With his jovial disposition and teamwork focus, Rathwell is already well-known to many as he has served locally for the past quarter century. His role has evolved over the years. Rathwell began his career in May 1996 as a Paramedic/Firefighter. He became the Medical Training Officer in 2010, then served as a Lieutenant in 2014 and advanced to Captain in 2016. Rathwell became Deputy Chief in November 2018 and was promoted to his latest role this past June.
“I’m extremely honoured to represent our community,” says Rathwell, while noting he has big shoes to fill after retiring Chief Hildebrand. “He’s a tough act to follow. So, I hope I can do him proud and just as importantly do the community proud and the rest of the guys. We’ve got a great team, at the executive level as well as on the floor. It’s going to be a lot of work for me and I’m up for the challenge and really excited about it.”
Marc Rathwell is the 12th Fire Chief to take the reins since 1901. A full-time fire department was established in Lethbridge in 1909, following a volunteer fire brigade that began in 1886. Back then, emergency medical care was provided by available doctors and nurses and the Galt Hospital ambulance. The Lethbridge Fire Department took over operation of the ambulance in 1912, and this year, Lethbridge Fire and Emergency Services celebrates its 107th year as an integrated fire and paramedic service. It is the oldest dual-role service in North America. Today, first responders are cross-trained to be both firefighters and EMS providers to provide the most efficient service possible.
Rathwell believes there are “extreme benefits” to our community to have trained personnel on fire apparatus and EMS apparatus. “When that first (fire) truck rolls up, they can support a person or community just like an ambulance. We can't transport them, but we can provide that level of service that you would get off an ambulance. Very few places can boast that, and we have staff here that are exceptional. But to be able to do that, they wear two hats, and they're really, really good at what they do.”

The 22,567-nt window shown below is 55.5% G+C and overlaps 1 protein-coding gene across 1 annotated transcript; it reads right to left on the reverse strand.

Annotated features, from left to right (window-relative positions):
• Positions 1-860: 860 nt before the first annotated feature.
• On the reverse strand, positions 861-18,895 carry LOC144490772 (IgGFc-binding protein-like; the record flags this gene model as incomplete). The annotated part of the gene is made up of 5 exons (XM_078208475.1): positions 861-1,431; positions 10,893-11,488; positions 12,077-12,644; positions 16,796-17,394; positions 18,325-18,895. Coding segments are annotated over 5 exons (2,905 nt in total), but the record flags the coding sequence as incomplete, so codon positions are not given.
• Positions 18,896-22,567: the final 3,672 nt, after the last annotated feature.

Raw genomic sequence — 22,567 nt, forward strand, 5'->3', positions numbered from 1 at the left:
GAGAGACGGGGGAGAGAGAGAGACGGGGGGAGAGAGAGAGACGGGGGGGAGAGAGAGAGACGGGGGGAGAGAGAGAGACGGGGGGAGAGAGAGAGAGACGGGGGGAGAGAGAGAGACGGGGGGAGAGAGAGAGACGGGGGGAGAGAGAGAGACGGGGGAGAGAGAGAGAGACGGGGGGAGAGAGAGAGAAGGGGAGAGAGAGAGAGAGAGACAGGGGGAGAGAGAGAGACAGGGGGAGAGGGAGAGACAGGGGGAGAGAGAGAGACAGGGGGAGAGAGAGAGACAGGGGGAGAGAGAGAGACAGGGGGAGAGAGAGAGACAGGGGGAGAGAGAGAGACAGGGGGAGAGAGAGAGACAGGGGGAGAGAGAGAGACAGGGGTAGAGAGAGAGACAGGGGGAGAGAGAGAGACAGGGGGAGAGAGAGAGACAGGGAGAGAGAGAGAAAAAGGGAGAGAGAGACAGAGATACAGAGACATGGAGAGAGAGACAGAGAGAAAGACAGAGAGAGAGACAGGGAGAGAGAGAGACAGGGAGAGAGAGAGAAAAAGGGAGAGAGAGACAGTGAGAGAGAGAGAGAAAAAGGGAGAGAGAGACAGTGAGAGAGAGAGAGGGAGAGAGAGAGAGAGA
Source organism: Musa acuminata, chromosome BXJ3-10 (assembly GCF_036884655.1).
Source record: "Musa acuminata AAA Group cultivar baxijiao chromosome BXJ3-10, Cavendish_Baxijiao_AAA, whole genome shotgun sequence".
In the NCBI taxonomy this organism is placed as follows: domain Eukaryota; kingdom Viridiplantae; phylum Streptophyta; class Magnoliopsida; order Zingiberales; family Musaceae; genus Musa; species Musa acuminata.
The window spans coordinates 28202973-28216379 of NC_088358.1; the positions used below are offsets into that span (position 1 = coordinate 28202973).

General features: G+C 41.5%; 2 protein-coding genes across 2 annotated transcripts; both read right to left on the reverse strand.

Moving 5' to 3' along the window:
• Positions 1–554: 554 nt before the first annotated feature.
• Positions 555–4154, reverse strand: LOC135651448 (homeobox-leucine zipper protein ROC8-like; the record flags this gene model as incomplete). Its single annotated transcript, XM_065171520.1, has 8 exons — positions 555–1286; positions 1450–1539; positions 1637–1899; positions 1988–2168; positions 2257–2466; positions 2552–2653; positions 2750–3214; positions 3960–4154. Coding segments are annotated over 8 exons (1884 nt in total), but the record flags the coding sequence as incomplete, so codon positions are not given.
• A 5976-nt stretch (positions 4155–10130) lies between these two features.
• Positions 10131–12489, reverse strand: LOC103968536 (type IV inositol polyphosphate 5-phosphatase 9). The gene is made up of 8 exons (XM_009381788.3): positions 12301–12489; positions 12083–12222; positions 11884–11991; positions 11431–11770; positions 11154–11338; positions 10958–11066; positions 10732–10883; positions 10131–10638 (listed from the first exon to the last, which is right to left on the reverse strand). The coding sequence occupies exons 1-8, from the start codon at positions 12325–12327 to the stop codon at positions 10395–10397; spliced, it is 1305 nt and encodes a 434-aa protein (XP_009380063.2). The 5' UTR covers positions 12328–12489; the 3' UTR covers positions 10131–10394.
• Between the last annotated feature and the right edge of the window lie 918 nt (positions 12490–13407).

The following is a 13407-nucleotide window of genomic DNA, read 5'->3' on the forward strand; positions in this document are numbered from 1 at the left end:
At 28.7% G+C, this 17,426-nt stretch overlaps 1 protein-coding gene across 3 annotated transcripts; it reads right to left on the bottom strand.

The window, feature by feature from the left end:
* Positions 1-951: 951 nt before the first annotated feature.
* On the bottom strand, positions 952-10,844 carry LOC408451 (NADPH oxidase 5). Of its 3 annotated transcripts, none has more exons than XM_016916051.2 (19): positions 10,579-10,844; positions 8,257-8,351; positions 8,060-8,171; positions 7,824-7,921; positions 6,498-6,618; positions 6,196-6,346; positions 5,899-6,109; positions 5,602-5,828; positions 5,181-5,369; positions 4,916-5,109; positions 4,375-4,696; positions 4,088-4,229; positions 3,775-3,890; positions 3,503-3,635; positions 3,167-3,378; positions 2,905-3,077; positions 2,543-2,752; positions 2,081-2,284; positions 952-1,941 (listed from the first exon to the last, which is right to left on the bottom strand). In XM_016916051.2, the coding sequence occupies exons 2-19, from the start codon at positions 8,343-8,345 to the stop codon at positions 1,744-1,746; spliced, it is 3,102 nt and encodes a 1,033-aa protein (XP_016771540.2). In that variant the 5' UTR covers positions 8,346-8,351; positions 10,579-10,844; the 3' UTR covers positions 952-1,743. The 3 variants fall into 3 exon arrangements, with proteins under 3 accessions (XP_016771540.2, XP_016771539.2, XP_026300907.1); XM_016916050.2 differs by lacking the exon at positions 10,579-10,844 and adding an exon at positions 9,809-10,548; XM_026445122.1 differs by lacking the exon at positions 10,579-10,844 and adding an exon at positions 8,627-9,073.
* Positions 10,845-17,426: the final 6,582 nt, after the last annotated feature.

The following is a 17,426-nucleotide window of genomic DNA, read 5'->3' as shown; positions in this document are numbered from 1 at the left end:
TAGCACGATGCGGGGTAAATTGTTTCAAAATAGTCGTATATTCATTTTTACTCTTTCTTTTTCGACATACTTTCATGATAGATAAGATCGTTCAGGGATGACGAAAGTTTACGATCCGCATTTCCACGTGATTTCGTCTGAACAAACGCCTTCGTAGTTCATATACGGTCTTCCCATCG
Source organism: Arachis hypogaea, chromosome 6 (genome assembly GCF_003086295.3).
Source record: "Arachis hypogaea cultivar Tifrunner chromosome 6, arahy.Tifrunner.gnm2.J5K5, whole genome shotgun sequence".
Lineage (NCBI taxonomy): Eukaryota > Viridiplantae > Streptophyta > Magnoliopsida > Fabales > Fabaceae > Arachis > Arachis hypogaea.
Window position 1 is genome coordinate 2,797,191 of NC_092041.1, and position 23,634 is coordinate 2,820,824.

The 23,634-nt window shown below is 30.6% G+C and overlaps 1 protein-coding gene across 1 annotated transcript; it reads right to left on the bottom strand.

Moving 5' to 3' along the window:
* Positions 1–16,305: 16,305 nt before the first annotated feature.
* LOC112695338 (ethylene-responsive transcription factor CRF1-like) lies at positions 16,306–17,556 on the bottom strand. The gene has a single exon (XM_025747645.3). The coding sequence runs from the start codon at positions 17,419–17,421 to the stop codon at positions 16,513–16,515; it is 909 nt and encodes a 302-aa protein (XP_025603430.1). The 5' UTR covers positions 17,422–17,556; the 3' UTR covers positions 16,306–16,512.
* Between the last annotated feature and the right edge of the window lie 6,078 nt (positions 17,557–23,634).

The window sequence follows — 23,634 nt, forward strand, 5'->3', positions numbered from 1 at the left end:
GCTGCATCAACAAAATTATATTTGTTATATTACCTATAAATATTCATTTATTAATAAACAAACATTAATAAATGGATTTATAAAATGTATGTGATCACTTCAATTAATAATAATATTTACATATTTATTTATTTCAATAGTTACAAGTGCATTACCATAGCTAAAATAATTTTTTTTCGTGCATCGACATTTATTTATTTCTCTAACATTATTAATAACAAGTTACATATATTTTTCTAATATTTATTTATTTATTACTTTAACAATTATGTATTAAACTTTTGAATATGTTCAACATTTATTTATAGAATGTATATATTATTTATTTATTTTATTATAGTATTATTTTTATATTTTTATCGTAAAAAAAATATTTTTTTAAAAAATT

The biggest challenge going forward, Rathwell says, will be to maintain existing services and continue to give the community the best service possible, as well as looking for ways to make it even stronger and more efficient. Working within the budget and making sure all operations groups are on the same page while navigating changes requires precision.
“People think fire and EMS services don't change a lot. But there's an incredible amount of complexity and challenges when it comes to changes within groups like this. And it happens frequently,” he says. “To keep everyone on the same page, and operations, is a large job and requires a lot of people. We work very hard to do that here and I think we've been very successful.”
One of the key changes is the development of a mental health program, championed by former chief Hildebrand. The nature of the occupation can take its toll, so it’s vitally important to ensure the first responders who serve the community can find the help they need. Whether they may be cutting people out of vehicles, putting out a fire, or attending to someone who is injured, first responders are aware it’s the worst day of many people’s lives. And while stoically doing their duty, they are also trying to process everything themselves, on a daily basis. This is why the team now has access to psychologists on contract and a peer-supported critical incident stress management group. “Mental health is just as important as their physical health. And we want to support them at all levels with that,” says Rathwell.
As Deputy Chief, Rathwell already got a taste of what it would be like to lead the department. He’s worked closely with former Chief Hildebrand for more than two decades, as well as various stakeholders and community organizations involved with making our community safer for everyone. As he is Chief, Rathwell also assumes the role of Director of Emergency Management. It’s a broader role to consider the impact of an incident on the greater community and act accordingly. Communication between many of the city’s organizations and services is essential.
With an ongoing drug crisis in the community, as many other communities are experiencing, Rathwell acknowledges there are no easy answers. But he’s confident in taking the helm and he looks forward to continuing “to adapt and expand to meet the needs of our growing community.”